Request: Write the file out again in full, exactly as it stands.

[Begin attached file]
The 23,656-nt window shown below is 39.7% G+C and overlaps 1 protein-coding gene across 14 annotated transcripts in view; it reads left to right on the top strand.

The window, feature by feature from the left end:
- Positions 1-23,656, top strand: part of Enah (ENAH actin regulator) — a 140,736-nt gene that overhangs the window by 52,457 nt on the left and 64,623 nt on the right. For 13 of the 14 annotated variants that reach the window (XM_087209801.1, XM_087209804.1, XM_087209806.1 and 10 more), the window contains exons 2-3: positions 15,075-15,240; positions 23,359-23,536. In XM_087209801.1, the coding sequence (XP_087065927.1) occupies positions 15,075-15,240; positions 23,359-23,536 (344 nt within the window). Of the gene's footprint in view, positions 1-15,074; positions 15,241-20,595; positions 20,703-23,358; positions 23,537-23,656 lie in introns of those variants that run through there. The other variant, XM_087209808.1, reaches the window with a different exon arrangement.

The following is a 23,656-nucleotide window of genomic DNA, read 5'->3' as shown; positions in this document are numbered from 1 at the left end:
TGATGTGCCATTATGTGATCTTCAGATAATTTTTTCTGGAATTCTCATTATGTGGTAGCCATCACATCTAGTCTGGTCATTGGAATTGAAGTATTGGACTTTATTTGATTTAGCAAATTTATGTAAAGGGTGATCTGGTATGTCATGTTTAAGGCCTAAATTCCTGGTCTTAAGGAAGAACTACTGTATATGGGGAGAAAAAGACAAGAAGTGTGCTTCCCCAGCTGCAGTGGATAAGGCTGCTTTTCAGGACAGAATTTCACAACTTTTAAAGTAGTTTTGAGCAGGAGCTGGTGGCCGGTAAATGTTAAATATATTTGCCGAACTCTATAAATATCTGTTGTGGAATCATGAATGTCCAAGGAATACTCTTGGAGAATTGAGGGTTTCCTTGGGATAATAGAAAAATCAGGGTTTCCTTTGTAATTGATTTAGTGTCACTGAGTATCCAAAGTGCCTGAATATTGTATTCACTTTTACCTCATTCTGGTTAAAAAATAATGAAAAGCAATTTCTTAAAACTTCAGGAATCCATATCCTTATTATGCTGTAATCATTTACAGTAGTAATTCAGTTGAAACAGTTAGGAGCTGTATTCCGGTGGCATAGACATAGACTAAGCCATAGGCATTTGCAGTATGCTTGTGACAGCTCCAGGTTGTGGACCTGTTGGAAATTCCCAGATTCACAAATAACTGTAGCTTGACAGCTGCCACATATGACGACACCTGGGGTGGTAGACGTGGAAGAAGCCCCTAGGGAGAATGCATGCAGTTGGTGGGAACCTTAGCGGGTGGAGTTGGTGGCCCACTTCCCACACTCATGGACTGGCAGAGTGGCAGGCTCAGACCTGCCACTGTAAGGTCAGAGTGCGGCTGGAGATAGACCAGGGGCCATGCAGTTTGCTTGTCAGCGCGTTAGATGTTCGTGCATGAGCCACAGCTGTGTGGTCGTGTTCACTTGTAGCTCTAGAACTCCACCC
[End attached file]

The 23,656-nt window shown below is 39.7% G+C and overlaps 1 protein-coding gene across 14 annotated transcripts in view; it reads left to right on the top strand.

The window, feature by feature from the left end:
- Positions 1-23,656, top strand: part of Enah (ENAH actin regulator) — a 140,736-nt gene that overhangs the window by 52,457 nt on the left and 64,623 nt on the right. For 13 of the 14 annotated variants that reach the window (XM_087209801.1, XM_087209804.1, XM_087209806.1 and 10 more), the window contains exons 2-3: positions 15,075-15,240; positions 23,359-23,536. In XM_087209801.1, the coding sequence (XP_087065927.1) occupies positions 15,075-15,240; positions 23,359-23,536 (344 nt within the window). Of the gene's footprint in view, positions 1-15,074; positions 15,241-20,595; positions 20,703-23,358; positions 23,537-23,656 lie in introns of those variants that run through there. The other variant, XM_087209808.1, reaches the window with a different exon arrangement.

The following is a 23,656-nucleotide window of genomic DNA, read 5'->3' as shown; positions in this document are numbered from 1 at the left end:
TGATGTGCCATTATGTGATCTTCAGATAATTTTTTCTGGAATTCTCATTATGTGGTAGCCATCACATCTAGTCTGGTCATTGGAATTGAAGTATTGGACTTTATTTGATTTAGCAAATTTATGTAAAGGGTGATCTGGTATGTCATGTTTAAGGCCTAAATTCCTGGTCTTAAGGAAGAACTACTGTATATGGGGAGAAAAAGACAAGAAGTGTGCTTCCCCAGCTGCAGTGGATAAGGCTGCTTTTCAGGACAGAATTTCACAACTTTTAAAGTAGTTTTGAGCAGGAGCTGGTGGCCGGTAAATGTTAAATATATTTGCCGAACTCTATAAATATCTGTTGTGGAATCATGAATGTCCAAGGAATACTCTTGGAGAATTGAGGGTTTCCTTGGGATAATAGAAAAATCAGGGTTTCCTTTGTAATTGATTTAGTGTCACTGAGTATCCAAAGTGCCTGAATATTGTATTCACTTTTACCTCATTCTGGTTAAAAAATAATGAAAAGCAATTTCTTAAAACTTCAGGAATCCATATCCTTATTATGCTGTAATCATTTACAGTAGTAATTCAGTTGAAACAGTTAGGAGCTGTATTCCGGTGGCATAGACATAGACTAAGCCATAGGCATTTGCAGTATGCTTGTGACAGCTCCAGGTTGTGGACCTGTTGGAAATTCCCAGATTCACAAATAACTGTAGCTTGACAGCTGCCACATATGACGACACCTGGGGTGGTAGACGTGGAAGAAGCCCCTAGGGAGAATGCATGCAGTTGGTGGGAACCTTAGCGGGTGGAGTTGGTGGCCCACTTCCCACACTCATGGACTGGCAGAGTGGCAGGCTCAGACCTGCCACTGTAAGGTCAGAGTGCGGCTGGAGATAGACCAGGGGCCATGCAGTTTGCTTGTCAGCGCGTTAGATGTTCGTGCATGAGCCACAGCTGTGTGGTCGTGTTCACTTGTAGCTCTAGAACTCCACCC